Notice that this system is being licensed under an open source license which is incompatible with the GNU GPL. We keep running
MIQUEST: Another example of a crown copyright application. It's aim is to enable the extraction of health information from different EMRs. For example it could extract the number of people with high blood pressure, and the number of people being treated for high blood pressure from GP systems across different suppliers' systems. That's been shown to work on eight different systems. I'm giving a talk to people who know much better than me what this is.
AM19: It certainly isn't open source: it's very expensive.
AM20: It's a requirement for accreditation of GP systems in this country.
D: LAMBDI: this is a project in America, basically a research project, which is going to try and connect physiological logic--what software people might like to call business logic--at the real hard end. It's going to measure your blood pressure, then fire a syringe driver full of vasopressor agent into the patient. Well. Good luck!
They're using Linux as the underlying basis of that, and they obviously have a fundamental confidence in the underlying stability of the operating system. That's in the early development stages. It's interesting that you have an anaesthetist who thinks that might be a good thing to do.
AM21: Is there any reason to suppose that this is any more dangerous that using Linux in other household appliances which after all have embedded systems that just go on running, why should Linux be any less secure that any other proprietary systems?
D: I'm not, I'm just saying, would you want to that at all? I'm just saying that if I were anaesthetised, I'd still like to have a human being looking at the monitor and looking at the syringe pump.
AM22: Given the mistakes that have made in hospitals over the past few years?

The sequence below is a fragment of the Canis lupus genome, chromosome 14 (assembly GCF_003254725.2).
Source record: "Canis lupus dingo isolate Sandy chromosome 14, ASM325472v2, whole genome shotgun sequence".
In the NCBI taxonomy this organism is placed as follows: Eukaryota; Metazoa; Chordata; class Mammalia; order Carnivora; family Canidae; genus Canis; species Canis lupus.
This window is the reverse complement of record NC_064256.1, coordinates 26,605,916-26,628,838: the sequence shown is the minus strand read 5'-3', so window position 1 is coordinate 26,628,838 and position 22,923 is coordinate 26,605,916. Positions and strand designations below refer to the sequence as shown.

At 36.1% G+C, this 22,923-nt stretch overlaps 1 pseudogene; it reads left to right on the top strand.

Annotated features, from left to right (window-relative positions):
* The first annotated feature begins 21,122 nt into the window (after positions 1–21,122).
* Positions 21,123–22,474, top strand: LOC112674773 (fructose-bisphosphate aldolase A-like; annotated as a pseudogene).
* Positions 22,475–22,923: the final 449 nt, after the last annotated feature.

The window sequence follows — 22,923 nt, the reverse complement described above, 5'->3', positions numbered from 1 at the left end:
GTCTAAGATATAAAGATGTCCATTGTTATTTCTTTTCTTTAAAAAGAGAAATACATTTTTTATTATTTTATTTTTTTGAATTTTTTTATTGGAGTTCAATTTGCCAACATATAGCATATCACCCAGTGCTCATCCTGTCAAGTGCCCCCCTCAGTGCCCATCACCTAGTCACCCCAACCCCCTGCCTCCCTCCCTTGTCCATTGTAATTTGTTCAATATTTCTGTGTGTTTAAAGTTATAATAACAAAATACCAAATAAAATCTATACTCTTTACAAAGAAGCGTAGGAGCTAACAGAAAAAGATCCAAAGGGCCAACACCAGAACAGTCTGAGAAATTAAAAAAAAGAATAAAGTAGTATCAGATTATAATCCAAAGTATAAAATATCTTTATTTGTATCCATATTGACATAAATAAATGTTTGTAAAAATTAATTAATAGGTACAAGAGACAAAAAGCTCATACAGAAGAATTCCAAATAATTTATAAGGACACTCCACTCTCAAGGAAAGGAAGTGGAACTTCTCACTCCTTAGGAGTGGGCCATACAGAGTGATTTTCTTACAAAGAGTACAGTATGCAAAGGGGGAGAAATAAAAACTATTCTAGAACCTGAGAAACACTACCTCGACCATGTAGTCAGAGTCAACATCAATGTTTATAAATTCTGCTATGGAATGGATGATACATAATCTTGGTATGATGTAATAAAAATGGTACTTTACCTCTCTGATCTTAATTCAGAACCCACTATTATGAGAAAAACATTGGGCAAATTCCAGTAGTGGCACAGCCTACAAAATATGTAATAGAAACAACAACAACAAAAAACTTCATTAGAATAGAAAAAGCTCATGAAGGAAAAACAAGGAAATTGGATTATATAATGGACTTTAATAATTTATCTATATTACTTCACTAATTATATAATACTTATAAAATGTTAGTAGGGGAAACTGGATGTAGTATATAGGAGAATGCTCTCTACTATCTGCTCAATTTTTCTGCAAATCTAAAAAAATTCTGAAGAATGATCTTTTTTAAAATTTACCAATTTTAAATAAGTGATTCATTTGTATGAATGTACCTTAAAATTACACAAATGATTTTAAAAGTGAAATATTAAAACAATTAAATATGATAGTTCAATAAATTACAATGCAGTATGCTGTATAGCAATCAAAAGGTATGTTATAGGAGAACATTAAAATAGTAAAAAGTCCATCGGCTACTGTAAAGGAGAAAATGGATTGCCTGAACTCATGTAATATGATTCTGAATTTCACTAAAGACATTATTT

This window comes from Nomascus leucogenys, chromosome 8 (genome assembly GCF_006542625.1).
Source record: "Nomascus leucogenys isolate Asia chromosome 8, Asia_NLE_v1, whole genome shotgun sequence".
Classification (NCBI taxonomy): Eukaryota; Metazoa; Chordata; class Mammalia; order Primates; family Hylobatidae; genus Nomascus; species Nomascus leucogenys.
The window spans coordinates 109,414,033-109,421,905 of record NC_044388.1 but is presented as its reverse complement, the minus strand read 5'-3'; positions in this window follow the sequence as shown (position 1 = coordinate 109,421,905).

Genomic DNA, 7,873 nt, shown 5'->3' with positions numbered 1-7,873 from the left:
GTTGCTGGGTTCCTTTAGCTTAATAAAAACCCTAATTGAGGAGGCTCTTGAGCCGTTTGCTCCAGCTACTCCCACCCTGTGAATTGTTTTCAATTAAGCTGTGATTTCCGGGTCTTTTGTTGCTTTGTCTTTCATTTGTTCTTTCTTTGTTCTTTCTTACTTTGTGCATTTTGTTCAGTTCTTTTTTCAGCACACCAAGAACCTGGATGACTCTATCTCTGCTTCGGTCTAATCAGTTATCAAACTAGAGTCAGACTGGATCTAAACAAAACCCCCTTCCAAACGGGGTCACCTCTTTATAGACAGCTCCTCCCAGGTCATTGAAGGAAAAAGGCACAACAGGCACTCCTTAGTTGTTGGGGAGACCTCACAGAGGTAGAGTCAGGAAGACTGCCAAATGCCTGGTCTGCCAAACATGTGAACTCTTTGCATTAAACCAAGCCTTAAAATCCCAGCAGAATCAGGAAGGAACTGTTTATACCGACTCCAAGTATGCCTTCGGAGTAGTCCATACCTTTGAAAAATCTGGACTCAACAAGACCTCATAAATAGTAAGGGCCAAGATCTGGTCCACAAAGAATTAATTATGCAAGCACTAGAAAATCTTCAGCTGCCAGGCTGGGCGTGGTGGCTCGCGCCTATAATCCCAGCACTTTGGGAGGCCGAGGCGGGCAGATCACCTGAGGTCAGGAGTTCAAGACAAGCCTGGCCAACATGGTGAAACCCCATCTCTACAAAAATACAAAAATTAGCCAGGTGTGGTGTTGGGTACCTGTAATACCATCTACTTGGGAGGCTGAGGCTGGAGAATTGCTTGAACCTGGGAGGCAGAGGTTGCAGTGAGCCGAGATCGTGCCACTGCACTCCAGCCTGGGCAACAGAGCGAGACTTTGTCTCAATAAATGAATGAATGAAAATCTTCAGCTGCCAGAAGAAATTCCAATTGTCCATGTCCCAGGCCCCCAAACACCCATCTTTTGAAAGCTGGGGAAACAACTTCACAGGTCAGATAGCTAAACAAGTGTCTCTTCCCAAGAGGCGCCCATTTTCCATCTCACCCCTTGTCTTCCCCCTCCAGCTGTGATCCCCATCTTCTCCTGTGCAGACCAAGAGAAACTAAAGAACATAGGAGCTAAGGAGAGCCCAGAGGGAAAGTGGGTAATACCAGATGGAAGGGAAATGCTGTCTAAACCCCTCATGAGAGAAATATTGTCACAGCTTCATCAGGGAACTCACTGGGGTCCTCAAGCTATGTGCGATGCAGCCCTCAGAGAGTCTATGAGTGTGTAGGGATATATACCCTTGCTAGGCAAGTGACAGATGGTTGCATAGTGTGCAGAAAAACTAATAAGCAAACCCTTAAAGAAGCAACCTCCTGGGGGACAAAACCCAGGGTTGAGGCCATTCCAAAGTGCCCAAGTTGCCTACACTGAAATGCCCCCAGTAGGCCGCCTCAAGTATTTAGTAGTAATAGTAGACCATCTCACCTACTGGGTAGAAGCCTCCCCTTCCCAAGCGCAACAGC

D: Sure, people make mistakes. Yes I have been anaesthetised.
AM22: Can I just ask... you're going through a whole list of very specifically medical applications... this almost concerns me as being all that's wrong with the way that the NHS looks at this. I mean what's wrong with sendmail, what's wrong with StarOffice. Just think how much the NHS would save by switching to Linux plus StarOffice instead of Windows 2000 and Word.
D: I completely take your point. My brief was to give an overview of applications for healthcare.
Chair: I think the standpoint from which we start here... certainly the organising group, is that we accept that the correct solution for email is sendmail, so there's really not much point in discussing it any great depth.
AM22: Well why not?
Chair: Absolutely. Office applications, yes. Open Office, StarOffice have become available and that's I would have thought that a business decision that could be taken by any health service organisation. Were we're really considering specific medical applications. You know as Glyn Moody was saying, first of all people said, "OK, it's produced a very good very stable operating system, but anyone could do that. You know they can't produce major applications."
But then it produced a webserver, it produced sendmail, and then the argument was, "Well yes, these a major special purpose applications, but that doesn't mean you can have the ordinary commercial tools, the desktop stuff."
And now we have StarOffice and so; and it's precisely addressing this next layer of specific domain application software that we are saying "Yes, well what else have the Romans done for us?" You know, can we zip through the specific medical applications, and then I rather think that our four later speakers in the "What can we do in the NHS?"